Friday, April 3, 2009

MySixWriMo Day 3

We’re off to a great start. Let’s keep going.

Here’s today’s prompt from Robert Lee Brewer

Take the phrase "The problem with (blank)" and replace the "(blank)" with a word or phrase. Make this the title of your poem and then write a poem to fit with or juxtapose against that title. For instance, you could have poems with the titles of "The problem with government," "The problem with advanced mathematics," or "The problem with bipolar penguins." You know the drill: have fun, be creative

Our selection from The Writer’s Book of Matches (Writer’s Digest Books) celebrates the creative potential of the US economy:

“I’m sorry. Your position is being eliminated.”

I’ll post my six in the comments later. Post yours in the comments, email them to me, or hide them under your mattress. Happy writing, everyone!


Stephen said...

The Problem With You

"The prolem with you,” he said, the vodka taking full control now, “is that … is that you lack the nessary vision to sthee beyond the brooder scheme of things.”

The conversion had already lasted thirty minutes beyond the five I originally gave it, and glancing over at the professor’s daughter, seeing the I’m-so-sorry look in her eyes, I knew she was ready for it to end, too. But this was part of the game: being an educated man, he was privileged enough to take up my time with a discussion about my lazy attitude toward life, as demonstrated by my baggy jeans and Motley Crew tee-shirt, and seeing as how I wanted to date his daughter I was obliged to listen.

“You need to thing about the future,” he said, adding that I needed a plan, a long-range projection on what I wanted and how I would get it.

Later, wrapping one arm around mine as we walked toward my car, she said she was sorry and hoped it didn’t push me away. I told her not to worry, that all was fine; and yet, I wondered just how long the old man would live, because if it was beyond five years this relationship would amount to nothing more than a couple of beers and a few laughs.

Greta said...

The Problem with Uncle Mort

“I want to talk to you girls about your uncle,” Daddy said a few days before Uncle Mort came to live with us.

Lucy and I sat on the wicker sofa on the porch, had sat there all that long hot summer, waiting for something exciting to happen.

Daddy told us Uncle Mort had seen terrible troubles, that he needed help, that we were honor bound to help him. He told us not to sit on Uncle Mort’s lap, not ever, not even if he gave us candy, because Uncle Mort was a man and a man had needs.

Summer faded into sweltering dog days and Uncle Mort stayed behind his closed bedroom door.

We watched, me and Lucy, but he never said anything, not about laps or candy or problems, just mumbling “Thanks, ma’am” to the tablecloth when Mama passed his plate and twisting his napkin until it got fell in shreds under the table.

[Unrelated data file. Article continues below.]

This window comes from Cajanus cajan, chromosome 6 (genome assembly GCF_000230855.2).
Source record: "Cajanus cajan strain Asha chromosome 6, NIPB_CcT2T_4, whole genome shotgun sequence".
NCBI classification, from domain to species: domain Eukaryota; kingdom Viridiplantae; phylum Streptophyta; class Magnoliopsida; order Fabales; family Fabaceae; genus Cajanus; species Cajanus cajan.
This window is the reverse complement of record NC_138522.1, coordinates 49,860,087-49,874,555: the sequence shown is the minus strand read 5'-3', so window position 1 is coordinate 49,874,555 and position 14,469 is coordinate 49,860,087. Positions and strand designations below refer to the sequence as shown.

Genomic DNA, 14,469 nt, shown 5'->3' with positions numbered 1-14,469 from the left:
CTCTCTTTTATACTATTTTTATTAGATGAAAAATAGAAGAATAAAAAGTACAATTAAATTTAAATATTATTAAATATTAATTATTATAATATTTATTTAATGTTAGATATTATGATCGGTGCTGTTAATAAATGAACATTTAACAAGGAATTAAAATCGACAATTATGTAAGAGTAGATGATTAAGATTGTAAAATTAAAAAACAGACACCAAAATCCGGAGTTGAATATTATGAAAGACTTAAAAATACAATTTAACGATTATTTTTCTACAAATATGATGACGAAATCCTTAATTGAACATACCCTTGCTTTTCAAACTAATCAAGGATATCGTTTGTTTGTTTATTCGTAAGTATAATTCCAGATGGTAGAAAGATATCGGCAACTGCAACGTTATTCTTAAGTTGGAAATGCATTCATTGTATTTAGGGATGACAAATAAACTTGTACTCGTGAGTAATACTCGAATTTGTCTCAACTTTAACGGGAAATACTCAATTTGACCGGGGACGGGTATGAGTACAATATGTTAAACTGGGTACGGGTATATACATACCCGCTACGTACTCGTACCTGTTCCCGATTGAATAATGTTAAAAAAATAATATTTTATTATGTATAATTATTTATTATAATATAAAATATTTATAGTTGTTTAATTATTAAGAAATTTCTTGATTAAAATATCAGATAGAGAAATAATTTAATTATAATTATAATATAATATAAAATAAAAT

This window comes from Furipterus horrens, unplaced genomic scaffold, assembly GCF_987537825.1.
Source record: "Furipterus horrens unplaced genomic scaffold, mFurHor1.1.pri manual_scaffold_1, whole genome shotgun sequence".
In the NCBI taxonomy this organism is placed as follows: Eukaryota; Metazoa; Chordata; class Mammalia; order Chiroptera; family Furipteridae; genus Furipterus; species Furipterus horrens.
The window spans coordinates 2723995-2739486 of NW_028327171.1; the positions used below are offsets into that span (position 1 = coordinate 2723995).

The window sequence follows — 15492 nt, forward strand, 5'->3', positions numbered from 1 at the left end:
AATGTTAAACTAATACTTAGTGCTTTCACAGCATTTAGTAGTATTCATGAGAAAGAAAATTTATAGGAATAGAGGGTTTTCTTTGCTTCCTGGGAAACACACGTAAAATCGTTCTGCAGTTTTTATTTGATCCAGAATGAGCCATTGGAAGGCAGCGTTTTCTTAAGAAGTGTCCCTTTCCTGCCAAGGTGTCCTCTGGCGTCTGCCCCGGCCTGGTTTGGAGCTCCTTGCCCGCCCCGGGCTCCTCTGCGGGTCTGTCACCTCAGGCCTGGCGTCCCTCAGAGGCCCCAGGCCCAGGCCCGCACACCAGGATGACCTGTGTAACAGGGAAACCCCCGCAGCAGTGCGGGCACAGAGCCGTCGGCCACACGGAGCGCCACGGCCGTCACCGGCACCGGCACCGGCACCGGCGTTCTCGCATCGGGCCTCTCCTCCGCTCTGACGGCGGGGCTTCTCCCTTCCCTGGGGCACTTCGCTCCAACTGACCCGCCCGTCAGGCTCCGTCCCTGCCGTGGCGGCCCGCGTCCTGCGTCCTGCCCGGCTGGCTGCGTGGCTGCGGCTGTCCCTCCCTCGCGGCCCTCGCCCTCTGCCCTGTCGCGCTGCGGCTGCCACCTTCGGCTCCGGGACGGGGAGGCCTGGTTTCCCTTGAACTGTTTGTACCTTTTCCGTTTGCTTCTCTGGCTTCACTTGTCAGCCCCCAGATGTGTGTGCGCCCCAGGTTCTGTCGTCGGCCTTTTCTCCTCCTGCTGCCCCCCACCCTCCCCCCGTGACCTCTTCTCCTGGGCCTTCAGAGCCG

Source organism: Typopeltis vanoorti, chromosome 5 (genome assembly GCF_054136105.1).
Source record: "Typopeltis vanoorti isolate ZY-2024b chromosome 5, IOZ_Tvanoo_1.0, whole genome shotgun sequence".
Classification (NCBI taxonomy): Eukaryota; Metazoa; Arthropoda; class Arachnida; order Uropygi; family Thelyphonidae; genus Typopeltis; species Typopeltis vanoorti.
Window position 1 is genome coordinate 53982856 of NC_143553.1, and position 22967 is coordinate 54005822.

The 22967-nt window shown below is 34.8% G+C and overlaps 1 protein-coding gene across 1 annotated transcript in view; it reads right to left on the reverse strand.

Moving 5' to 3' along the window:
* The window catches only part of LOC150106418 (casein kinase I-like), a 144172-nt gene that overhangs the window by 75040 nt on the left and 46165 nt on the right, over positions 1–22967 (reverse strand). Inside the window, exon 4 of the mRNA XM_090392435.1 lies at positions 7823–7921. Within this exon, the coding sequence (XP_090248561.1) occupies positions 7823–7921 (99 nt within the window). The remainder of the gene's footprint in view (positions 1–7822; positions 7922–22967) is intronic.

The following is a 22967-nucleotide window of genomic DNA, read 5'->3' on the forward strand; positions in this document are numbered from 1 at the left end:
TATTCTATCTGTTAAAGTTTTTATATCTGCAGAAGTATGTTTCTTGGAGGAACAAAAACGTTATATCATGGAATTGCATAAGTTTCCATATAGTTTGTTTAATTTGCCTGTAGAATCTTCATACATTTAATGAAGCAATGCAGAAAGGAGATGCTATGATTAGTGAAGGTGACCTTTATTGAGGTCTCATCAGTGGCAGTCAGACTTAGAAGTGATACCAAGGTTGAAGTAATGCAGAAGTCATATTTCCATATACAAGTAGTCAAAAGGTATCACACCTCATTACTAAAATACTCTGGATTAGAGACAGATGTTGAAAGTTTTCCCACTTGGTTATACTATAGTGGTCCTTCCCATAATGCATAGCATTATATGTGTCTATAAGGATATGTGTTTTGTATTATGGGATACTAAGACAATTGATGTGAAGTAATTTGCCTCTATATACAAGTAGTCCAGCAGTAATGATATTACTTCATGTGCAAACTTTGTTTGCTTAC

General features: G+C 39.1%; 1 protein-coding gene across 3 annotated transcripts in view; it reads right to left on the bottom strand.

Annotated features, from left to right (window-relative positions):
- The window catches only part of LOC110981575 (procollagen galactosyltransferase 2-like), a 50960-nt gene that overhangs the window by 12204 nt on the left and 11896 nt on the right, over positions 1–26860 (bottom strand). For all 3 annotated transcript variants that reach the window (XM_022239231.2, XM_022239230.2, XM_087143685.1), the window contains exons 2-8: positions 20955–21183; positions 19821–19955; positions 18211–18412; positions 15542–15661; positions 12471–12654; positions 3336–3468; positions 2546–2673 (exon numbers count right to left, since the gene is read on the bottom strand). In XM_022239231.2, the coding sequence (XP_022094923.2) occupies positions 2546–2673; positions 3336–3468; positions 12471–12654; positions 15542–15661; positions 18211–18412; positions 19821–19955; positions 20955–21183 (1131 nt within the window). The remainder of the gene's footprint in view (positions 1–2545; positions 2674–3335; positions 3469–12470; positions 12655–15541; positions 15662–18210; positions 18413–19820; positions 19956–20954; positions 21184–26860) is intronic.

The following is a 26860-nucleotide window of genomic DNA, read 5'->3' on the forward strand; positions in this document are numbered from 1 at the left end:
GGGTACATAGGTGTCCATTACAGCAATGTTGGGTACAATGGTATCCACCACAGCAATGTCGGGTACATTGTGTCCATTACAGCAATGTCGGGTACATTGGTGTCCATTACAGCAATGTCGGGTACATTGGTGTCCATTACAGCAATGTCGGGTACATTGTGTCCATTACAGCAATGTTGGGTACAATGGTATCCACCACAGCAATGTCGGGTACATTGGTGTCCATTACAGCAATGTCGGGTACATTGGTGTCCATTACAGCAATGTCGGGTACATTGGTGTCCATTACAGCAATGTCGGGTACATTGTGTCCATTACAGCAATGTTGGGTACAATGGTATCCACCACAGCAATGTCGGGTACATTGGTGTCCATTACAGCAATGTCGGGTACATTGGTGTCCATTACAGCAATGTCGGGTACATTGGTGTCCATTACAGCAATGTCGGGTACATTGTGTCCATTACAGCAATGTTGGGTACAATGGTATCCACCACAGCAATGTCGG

Greta said...

Sweet take on the prompt, Stephen. The title and first line are wonderfully IN YOUR FACE. Right up my alley :)

Stephen said...

Thanks, Greta. And yours is wickedly disturbing. The girls' father strikes me as the kind of man who could warp the minds of his children, leaving them to question what is true in any situation.

JohnOBX said...

Problem with haiku
Is that they are addictive
And don't let me rhyme

Greta said...

Something I thought I'd never see: John getting in touch with his inner poet. :)

And yes, haiku are addictive.

Jane Banning said...

Hi everyone! Cool and diverse work! Kudos to y'all.

Here's mine:
Freshly Canned
I sat down at my desk this morning and Olive, in the next cubicle said, “Oh, you’re not supposed to know, but your position is being terminated.” She crossed her ankles and picked at ear wax. She examined the results as I grabbed up the photos from my desk, kids and Paul smiling from our yard in the green summer shade. The kids grinned, brown-limbed and toothy, and the yard’s pinchy smell of dandelions rose up over Olive’s arthritis ointment; for a moment I thought I felt the heft of a home-grown tomato in my palm.

Olive scritch-scritched her scalp with a dirty fingernail.

I squirted on a glob of hand sanitizer, picked up my things, and said, “Thanks, Olive” and I danced a running-through-the sprinkler jig to my car.

Greta said...

I can feel the tomato, Jane. You have me yearning for one sun-warm from the garden.

Jane Banning said...

Yes, yearning for warm things, and snow predicted for tomorrow....
Greta, for your nefarious purposes, do you care which of the two prompts we follow?
Stephen and John, it's nice to get to know you through this venue. Thanks for starting this, Greta!


Greta said...

Jane, my nefarious purposes are happy, no matter which prompt you pick. And I'll bet that has the guys wondering :)

Stephen said...

Stephen and John, it's nice to get to know you through this venue.